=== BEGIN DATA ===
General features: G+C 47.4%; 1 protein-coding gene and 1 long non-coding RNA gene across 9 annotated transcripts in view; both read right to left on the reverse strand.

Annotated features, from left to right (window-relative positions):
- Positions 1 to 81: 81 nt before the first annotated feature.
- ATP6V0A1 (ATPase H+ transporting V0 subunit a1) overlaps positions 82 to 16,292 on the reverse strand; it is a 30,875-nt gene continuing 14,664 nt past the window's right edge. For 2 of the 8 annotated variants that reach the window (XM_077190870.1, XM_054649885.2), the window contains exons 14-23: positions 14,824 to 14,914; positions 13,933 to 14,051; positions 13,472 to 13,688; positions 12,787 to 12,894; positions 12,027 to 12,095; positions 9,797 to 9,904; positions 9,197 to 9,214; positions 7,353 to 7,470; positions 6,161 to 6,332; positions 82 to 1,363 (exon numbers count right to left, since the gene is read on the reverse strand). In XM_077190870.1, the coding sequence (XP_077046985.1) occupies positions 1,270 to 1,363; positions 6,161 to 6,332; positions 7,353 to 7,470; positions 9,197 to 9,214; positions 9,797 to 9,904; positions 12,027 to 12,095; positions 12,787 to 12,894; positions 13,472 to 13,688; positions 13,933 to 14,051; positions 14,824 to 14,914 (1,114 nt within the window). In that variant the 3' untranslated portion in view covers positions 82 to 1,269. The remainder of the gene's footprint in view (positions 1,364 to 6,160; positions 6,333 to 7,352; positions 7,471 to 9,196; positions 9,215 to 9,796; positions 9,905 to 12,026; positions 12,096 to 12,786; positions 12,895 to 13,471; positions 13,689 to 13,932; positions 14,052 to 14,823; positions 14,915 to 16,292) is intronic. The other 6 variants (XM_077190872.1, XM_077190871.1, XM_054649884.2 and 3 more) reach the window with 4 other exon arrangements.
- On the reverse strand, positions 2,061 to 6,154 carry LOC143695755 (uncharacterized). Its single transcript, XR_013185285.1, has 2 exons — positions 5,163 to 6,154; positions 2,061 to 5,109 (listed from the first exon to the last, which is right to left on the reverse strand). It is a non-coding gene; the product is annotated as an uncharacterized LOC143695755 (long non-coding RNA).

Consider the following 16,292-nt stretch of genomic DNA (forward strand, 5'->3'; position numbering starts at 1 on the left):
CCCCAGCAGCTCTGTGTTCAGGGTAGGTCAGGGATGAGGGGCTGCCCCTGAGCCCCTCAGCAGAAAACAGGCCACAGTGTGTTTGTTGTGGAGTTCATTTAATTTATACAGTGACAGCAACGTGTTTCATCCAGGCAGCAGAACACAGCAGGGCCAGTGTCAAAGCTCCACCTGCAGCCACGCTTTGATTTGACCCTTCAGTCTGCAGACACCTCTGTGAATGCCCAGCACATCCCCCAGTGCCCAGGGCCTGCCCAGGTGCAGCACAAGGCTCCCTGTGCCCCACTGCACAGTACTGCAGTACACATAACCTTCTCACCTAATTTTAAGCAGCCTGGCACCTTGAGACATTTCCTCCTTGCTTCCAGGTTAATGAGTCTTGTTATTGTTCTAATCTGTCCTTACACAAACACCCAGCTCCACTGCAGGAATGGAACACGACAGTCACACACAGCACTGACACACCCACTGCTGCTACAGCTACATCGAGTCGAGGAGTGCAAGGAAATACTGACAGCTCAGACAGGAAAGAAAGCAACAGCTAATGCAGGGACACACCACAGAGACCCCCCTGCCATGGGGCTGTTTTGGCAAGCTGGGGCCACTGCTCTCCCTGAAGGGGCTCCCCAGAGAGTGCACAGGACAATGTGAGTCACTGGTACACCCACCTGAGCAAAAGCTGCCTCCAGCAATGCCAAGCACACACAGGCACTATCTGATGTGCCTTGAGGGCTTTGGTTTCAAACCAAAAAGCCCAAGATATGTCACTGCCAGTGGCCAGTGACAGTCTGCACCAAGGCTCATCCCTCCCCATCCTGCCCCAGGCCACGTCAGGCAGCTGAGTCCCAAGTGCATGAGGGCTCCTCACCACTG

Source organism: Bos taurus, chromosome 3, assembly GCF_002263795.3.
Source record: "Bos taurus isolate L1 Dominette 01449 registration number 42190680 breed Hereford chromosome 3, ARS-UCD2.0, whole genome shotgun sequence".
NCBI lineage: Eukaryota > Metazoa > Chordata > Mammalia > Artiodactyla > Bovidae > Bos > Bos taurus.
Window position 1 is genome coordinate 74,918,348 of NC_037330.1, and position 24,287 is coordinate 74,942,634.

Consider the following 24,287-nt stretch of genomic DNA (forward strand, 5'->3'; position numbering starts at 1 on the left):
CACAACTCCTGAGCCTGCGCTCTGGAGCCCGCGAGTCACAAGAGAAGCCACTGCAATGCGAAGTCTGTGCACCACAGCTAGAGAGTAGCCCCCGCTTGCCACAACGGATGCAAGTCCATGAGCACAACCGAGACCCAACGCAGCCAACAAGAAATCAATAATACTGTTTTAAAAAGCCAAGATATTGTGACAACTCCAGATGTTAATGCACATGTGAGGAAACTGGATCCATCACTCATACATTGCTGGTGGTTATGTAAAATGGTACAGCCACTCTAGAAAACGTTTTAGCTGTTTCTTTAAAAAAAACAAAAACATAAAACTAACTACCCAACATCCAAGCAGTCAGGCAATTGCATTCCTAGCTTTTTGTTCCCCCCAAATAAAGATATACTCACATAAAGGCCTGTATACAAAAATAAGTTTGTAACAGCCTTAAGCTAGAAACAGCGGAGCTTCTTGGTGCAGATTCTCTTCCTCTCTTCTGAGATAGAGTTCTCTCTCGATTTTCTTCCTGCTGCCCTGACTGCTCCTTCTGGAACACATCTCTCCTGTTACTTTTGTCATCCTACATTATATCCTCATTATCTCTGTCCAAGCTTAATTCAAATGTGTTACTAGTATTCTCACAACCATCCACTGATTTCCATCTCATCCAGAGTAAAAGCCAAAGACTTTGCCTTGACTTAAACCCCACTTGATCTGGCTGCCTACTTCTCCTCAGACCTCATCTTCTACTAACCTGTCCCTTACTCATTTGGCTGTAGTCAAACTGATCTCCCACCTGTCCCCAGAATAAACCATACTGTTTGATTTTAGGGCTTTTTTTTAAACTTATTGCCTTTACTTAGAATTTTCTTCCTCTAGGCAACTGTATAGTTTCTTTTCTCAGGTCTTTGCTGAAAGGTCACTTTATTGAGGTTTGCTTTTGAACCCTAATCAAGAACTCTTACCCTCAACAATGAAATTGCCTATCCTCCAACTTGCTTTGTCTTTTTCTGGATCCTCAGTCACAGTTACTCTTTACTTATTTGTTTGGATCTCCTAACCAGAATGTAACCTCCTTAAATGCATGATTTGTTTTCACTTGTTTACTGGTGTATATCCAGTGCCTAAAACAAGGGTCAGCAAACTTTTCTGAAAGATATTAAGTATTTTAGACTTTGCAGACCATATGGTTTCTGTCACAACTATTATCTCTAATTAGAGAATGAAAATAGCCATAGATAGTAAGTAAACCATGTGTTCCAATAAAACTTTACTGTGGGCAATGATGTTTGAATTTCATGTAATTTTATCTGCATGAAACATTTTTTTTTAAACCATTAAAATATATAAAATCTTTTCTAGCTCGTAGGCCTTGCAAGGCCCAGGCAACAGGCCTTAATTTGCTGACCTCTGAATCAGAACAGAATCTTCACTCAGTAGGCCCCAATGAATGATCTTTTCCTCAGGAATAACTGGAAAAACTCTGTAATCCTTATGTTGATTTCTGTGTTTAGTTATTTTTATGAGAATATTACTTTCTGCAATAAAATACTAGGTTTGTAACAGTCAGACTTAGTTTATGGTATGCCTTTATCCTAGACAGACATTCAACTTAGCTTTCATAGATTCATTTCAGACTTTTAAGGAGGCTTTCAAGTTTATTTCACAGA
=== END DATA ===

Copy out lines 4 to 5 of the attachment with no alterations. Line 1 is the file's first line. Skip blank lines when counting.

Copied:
- ATP6V0A1 (ATPase H+ transporting V0 subunit a1) overlaps positions 82 to 16,292 on the reverse strand; it is a 30,875-nt gene continuing 14,664 nt past the window's right edge. For 2 of the 8 annotated variants that reach the window (XM_077190870.1, XM_054649885.2), the window contains exons 14-23: positions 14,824 to 14,914; positions 13,933 to 14,051; positions 13,472 to 13,688; positions 12,787 to 12,894; positions 12,027 to 12,095; positions 9,797 to 9,904; positions 9,197 to 9,214; positions 7,353 to 7,470; positions 6,161 to 6,332; positions 82 to 1,363 (exon numbers count right to left, since the gene is read on the reverse strand). In XM_077190870.1, the coding sequence (XP_077046985.1) occupies positions 1,270 to 1,363; positions 6,161 to 6,332; positions 7,353 to 7,470; positions 9,197 to 9,214; positions 9,797 to 9,904; positions 12,027 to 12,095; positions 12,787 to 12,894; positions 13,472 to 13,688; positions 13,933 to 14,051; positions 14,824 to 14,914 (1,114 nt within the window). In that variant the 3' untranslated portion in view covers positions 82 to 1,269. The remainder of the gene's footprint in view (positions 1,364 to 6,160; positions 6,333 to 7,352; positions 7,471 to 9,196; positions 9,215 to 9,796; positions 9,905 to 12,026; positions 12,096 to 12,786; positions 12,895 to 13,471; positions 13,689 to 13,932; positions 14,052 to 14,823; positions 14,915 to 16,292) is intronic. The other 6 variants (XM_077190872.1, XM_077190871.1, XM_054649884.2 and 3 more) reach the window with 4 other exon arrangements.
- On the reverse strand, positions 2,061 to 6,154 carry LOC143695755 (uncharacterized). Its single transcript, XR_013185285.1, has 2 exons — positions 5,163 to 6,154; positions 2,061 to 5,109 (listed from the first exon to the last, which is right to left on the reverse strand). It is a non-coding gene; the product is annotated as an uncharacterized LOC143695755 (long non-coding RNA).